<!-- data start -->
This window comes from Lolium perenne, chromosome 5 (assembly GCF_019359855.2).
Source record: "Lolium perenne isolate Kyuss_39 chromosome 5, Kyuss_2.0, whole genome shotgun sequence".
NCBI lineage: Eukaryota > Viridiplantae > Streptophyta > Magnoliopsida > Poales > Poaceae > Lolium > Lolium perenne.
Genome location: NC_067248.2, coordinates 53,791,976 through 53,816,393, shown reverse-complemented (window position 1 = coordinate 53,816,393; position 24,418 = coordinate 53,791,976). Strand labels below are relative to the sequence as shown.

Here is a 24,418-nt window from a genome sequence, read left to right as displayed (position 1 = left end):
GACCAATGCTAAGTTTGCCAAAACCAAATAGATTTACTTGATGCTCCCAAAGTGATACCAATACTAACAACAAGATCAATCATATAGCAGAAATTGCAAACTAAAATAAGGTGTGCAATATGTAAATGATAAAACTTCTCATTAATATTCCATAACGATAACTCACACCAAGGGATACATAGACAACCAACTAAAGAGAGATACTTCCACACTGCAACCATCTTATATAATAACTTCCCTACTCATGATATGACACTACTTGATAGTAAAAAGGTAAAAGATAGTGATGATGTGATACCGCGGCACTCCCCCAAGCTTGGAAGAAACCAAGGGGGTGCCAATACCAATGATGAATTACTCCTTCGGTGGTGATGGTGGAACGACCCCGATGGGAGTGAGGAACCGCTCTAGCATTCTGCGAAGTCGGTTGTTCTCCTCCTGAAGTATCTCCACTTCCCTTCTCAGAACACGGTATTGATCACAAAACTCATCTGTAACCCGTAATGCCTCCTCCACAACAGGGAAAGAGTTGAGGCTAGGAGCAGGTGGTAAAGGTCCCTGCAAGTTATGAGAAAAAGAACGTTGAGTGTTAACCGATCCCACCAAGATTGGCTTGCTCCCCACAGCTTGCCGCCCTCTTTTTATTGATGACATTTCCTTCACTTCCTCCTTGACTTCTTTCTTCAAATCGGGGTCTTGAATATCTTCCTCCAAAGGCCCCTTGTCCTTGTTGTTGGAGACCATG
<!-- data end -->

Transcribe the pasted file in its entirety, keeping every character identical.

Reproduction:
This window comes from Lolium perenne, chromosome 5 (assembly GCF_019359855.2).
Source record: "Lolium perenne isolate Kyuss_39 chromosome 5, Kyuss_2.0, whole genome shotgun sequence".
NCBI lineage: Eukaryota > Viridiplantae > Streptophyta > Magnoliopsida > Poales > Poaceae > Lolium > Lolium perenne.
Genome location: NC_067248.2, coordinates 53,791,976 through 53,816,393, shown reverse-complemented (window position 1 = coordinate 53,816,393; position 24,418 = coordinate 53,791,976). Strand labels below are relative to the sequence as shown.

Here is a 24,418-nt window from a genome sequence, read left to right as displayed (position 1 = left end):
GACCAATGCTAAGTTTGCCAAAACCAAATAGATTTACTTGATGCTCCCAAAGTGATACCAATACTAACAACAAGATCAATCATATAGCAGAAATTGCAAACTAAAATAAGGTGTGCAATATGTAAATGATAAAACTTCTCATTAATATTCCATAACGATAACTCACACCAAGGGATACATAGACAACCAACTAAAGAGAGATACTTCCACACTGCAACCATCTTATATAATAACTTCCCTACTCATGATATGACACTACTTGATAGTAAAAAGGTAAAAGATAGTGATGATGTGATACCGCGGCACTCCCCCAAGCTTGGAAGAAACCAAGGGGGTGCCAATACCAATGATGAATTACTCCTTCGGTGGTGATGGTGGAACGACCCCGATGGGAGTGAGGAACCGCTCTAGCATTCTGCGAAGTCGGTTGTTCTCCTCCTGAAGTATCTCCACTTCCCTTCTCAGAACACGGTATTGATCACAAAACTCATCTGTAACCCGTAATGCCTCCTCCACAACAGGGAAAGAGTTGAGGCTAGGAGCAGGTGGTAAAGGTCCCTGCAAGTTATGAGAAAAAGAACGTTGAGTGTTAACCGATCCCACCAAGATTGGCTTGCTCCCCACAGCTTGCCGCCCTCTTTTTATTGATGACATTTCCTTCACTTCCTCCTTGACTTCTTTCTTCAAATCGGGGTCTTGAATATCTTCCTCCAAAGGCCCCTTGTCCTTGTTGTTGGAGACCATG